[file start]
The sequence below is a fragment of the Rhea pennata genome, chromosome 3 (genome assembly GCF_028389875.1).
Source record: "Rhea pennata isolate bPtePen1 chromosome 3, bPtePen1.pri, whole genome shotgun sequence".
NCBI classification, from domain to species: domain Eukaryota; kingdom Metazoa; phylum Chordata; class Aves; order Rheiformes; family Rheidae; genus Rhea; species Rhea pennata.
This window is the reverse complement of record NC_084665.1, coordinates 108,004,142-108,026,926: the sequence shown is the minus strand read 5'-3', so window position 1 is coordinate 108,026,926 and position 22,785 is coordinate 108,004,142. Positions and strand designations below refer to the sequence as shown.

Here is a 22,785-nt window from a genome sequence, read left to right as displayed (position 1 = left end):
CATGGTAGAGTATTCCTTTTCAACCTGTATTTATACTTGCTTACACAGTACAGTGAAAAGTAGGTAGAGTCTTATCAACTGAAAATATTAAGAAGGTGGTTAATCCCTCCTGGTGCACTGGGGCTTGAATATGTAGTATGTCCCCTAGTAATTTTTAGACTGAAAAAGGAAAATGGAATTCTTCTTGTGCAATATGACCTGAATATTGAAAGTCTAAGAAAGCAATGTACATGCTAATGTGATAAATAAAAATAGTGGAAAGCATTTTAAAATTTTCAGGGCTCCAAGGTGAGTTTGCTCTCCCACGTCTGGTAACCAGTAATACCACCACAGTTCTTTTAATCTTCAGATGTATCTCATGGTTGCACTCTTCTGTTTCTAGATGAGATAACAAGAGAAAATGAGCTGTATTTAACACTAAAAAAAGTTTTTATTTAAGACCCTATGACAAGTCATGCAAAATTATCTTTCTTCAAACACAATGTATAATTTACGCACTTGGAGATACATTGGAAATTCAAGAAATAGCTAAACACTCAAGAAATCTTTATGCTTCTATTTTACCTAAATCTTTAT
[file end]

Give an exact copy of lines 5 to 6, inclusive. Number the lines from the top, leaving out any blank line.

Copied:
Here is a 22,785-nt window from a genome sequence, read left to right as displayed (position 1 = left end):
CATGGTAGAGTATTCCTTTTCAACCTGTATTTATACTTGCTTACACAGTACAGTGAAAAGTAGGTAGAGTCTTATCAACTGAAAATATTAAGAAGGTGGTTAATCCCTCCTGGTGCACTGGGGCTTGAATATGTAGTATGTCCCCTAGTAATTTTTAGACTGAAAAAGGAAAATGGAATTCTTCTTGTGCAATATGACCTGAATATTGAAAGTCTAAGAAAGCAATGTACATGCTAATGTGATAAATAAAAATAGTGGAAAGCATTTTAAAATTTTCAGGGCTCCAAGGTGAGTTTGCTCTCCCACGTCTGGTAACCAGTAATACCACCACAGTTCTTTTAATCTTCAGATGTATCTCATGGTTGCACTCTTCTGTTTCTAGATGAGATAACAAGAGAAAATGAGCTGTATTTAACACTAAAAAAAGTTTTTATTTAAGACCCTATGACAAGTCATGCAAAATTATCTTTCTTCAAACACAATGTATAATTTACGCACTTGGAGATACATTGGAAATTCAAGAAATAGCTAAACACTCAAGAAATCTTTATGCTTCTATTTTACCTAAATCTTTAT